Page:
Re: Question about get-selections
I'm convinced that the suggestion is worthwhile, but I'm having
difficulty following it. See below.
On 2009-03-27_16:33:11, Owen Townend wrote:
> 2009/3/27 Paul E Condon <firstname.lastname@example.org>:
> > On 2009-03-26_19:08:32, Douglas A. Tutty wrote:
> >> Many of those packages will have been installed automatically by your
> >> package manager. ??If you use aptitude, you only need to record the
> >> packages which you manually installed:
> >> aptitude search `~i!~M'
> >> You can then install them, then aptitude will automatically install what
> >> is needed by them.
> > Well, I may sound like an orderly person, but writing down a record of
> > each time I install something is rather more orderly than I think I
> > can ever be. ??I'm looking to program the computer to keep track of me.
> I think you misunderstood his suggestion, it is a method of automating
> the process...
> > Your suggestion does raise in interesting issue: given a set of
> > installed packages in a --get-selections file, and given that the
> > dependency information is available in the packages, what is the
> > minimum set of install commands to aptitude that will reconsturct the
> > installation from scratch? Does anyone know a way to solve this
> > problem? It might be a rather difficult search problem, but it might
> > be there is some neat trick. Does anyone here know?
> > I guess I could somehow search the apt system for packages that are not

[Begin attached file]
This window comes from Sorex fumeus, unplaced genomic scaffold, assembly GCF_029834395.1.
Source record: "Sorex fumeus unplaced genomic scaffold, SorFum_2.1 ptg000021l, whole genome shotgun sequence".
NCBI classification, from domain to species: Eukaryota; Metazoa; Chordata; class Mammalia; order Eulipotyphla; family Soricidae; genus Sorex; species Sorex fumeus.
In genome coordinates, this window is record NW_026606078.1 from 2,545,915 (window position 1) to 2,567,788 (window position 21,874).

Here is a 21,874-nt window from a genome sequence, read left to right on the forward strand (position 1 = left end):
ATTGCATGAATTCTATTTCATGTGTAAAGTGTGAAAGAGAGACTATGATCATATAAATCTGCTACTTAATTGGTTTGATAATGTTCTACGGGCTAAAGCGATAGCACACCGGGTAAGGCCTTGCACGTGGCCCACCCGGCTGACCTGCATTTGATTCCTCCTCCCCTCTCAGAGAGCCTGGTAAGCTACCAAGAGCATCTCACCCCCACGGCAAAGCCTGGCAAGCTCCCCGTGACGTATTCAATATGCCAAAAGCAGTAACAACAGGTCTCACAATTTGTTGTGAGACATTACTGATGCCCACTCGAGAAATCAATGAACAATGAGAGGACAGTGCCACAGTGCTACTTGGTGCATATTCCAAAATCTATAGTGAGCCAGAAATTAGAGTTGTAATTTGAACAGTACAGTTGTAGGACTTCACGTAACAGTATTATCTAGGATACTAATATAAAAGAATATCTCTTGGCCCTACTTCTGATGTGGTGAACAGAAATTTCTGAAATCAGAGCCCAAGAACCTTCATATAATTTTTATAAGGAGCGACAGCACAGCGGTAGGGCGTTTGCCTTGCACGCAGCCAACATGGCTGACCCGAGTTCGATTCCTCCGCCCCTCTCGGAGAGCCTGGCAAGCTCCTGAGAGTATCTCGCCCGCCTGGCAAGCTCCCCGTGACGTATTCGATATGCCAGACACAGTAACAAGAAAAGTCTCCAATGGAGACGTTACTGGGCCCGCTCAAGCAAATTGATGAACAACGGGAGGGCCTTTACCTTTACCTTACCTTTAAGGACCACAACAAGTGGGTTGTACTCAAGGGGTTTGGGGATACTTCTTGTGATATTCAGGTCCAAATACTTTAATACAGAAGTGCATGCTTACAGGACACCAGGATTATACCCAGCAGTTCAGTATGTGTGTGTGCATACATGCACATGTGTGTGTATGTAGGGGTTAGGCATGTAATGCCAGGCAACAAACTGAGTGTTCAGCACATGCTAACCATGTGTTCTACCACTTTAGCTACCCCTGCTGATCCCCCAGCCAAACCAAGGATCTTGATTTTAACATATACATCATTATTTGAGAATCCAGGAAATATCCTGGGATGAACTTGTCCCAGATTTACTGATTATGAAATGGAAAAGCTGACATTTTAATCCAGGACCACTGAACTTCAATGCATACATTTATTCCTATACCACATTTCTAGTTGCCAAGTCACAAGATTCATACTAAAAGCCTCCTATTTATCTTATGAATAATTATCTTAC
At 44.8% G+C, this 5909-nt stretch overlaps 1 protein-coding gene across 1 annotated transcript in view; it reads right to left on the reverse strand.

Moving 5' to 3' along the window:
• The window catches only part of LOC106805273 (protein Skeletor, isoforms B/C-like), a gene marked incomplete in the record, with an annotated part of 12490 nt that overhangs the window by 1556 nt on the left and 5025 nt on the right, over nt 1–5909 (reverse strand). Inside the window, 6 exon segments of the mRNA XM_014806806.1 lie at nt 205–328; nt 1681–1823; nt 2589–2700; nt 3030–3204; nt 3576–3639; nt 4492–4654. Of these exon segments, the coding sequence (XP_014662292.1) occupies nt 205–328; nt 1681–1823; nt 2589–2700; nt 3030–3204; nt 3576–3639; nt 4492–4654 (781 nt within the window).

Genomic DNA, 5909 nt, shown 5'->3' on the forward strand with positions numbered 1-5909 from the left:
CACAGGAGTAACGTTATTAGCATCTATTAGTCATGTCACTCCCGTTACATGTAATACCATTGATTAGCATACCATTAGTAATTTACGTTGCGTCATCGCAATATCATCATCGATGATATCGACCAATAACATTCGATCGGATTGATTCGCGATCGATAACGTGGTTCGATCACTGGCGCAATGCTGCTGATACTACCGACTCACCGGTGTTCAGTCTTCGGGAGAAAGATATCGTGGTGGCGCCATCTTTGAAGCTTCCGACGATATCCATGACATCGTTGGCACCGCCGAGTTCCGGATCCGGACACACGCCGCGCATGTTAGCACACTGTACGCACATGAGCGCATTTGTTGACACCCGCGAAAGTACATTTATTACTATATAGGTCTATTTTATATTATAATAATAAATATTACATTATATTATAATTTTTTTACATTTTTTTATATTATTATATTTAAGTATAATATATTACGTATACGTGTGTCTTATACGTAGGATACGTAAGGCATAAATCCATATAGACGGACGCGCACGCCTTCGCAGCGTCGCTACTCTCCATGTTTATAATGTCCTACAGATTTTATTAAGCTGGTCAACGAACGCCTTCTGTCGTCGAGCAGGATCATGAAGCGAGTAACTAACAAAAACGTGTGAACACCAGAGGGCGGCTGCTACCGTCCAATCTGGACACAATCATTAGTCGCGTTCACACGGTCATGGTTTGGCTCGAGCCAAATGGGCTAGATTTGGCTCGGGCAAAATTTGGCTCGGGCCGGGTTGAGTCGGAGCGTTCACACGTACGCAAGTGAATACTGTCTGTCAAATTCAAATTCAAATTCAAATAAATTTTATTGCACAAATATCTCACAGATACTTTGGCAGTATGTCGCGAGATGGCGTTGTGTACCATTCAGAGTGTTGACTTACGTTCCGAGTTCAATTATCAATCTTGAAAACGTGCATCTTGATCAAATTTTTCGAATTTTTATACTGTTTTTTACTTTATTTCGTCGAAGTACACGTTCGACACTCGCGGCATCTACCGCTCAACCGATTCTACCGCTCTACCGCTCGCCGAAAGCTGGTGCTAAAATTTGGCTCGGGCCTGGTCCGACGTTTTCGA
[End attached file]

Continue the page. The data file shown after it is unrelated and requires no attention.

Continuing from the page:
> > in the depends list of any other package, but I think there are cycles
> > in the dependency linkages. The way it is used, there is no reason to
> > demand that the linkage network be free of cycles, like is required of
> > the directory tree in a file system.
> If you follow Douglas' suggestion above it will help in this regard.
> `$ aptitude search '~i!M'` says 'return to me the list of packages
> that are installed but aren't just dependancies or suggestions (marked
> as automatically installed)'.
> When you then go to restore, re-install or clone your system you can let
> aptitude figure out the dependencies for itself.
> If you use --get-selections then _all_ of those packages will be marked
> as manually installed on the new system and will _never_ be
> automatically removed as 'just' dependancies.
> Example summary of Douglas' solution as I understood it:
> 1) Schedule `aptitude search '~i!M' > /usr/local/backup/package_list`
I ran this manually, and got a long list of packages. Most of the lines
began with "i A ". I tried running:
aptitude search '~i!A'
which seemed more reasonable from my limited intuition. That also gave
mostly lines beginning with "i A ". What am I missing? The documentation
seems very through, but I can't find mention of '!'. I guess it means
'not', wouldn't have known it was available from scanning the docs. Does
it mean 'not'?
I used aptitude to install the aptitude-doc-en package, but I haven't
found where aptitude put the documentation. Where does packaged
documentation go under the apt system? It should all be in one place,
What I know about aptitude search comes from googling, and what I find
there is no doubt incomplete and obsolete.
Paul E Condon